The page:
I’m one of those who has to CARE what happens to the characters. What is it that displease me? Trying to figure that out so I can lead discussion.

    I just may go back, start over and take notes on the insights and such in the writing that I enjoy.

    One I found alm ost humorous–bit about Callas dumped by Onassis for the more glamourous and socially prominent Jackie. I have NEVER been a fan of Jackie because if you think about her life, she only ever married for money. What’s so classy about THAT? And it was mean of her. Callas/Onassis were the great loves of one another’s life. But Onassis couldn’t overcome his ambition for social ujpward mobility and so made a deal wiuth Jackaie — money in exchange for privilege of entering rarified Kennedy world. I never understood the press ignoring the sheer crassness of what Jackie did to get all that money.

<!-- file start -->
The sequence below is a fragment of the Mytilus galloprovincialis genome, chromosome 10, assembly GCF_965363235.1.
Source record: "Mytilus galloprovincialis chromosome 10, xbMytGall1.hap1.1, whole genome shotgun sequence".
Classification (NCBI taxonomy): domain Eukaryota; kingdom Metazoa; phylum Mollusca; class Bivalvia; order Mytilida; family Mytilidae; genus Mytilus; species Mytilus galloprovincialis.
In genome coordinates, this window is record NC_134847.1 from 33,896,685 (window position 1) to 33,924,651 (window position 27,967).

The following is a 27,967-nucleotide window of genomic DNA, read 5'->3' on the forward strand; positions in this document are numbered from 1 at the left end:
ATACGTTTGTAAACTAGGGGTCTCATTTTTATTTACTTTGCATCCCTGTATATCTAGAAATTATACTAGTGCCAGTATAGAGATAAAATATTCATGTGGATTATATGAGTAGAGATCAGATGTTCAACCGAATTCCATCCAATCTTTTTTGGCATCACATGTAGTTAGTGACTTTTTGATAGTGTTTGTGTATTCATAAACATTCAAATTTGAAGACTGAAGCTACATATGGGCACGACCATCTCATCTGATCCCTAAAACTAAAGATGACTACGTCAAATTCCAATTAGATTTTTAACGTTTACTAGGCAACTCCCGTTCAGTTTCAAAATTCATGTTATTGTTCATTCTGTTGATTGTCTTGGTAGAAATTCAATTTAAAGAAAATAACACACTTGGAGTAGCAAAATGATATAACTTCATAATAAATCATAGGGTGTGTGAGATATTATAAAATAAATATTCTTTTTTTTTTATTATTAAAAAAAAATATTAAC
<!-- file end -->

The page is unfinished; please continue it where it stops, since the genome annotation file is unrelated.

Oh well — maybe I’ll bring that up if book discussion gets boring.

    I may just be too old (91) to sustain interest in all the details. But you know who came to mind while reading Glass? P.D. James. I love her mysteries because she develops each character so meticulously and evocatively. She’d NEVER tiresome! You don’t get that “Oh for god’s sake, quit already” feeling I get from Glass’s development of characters despite her writing skills.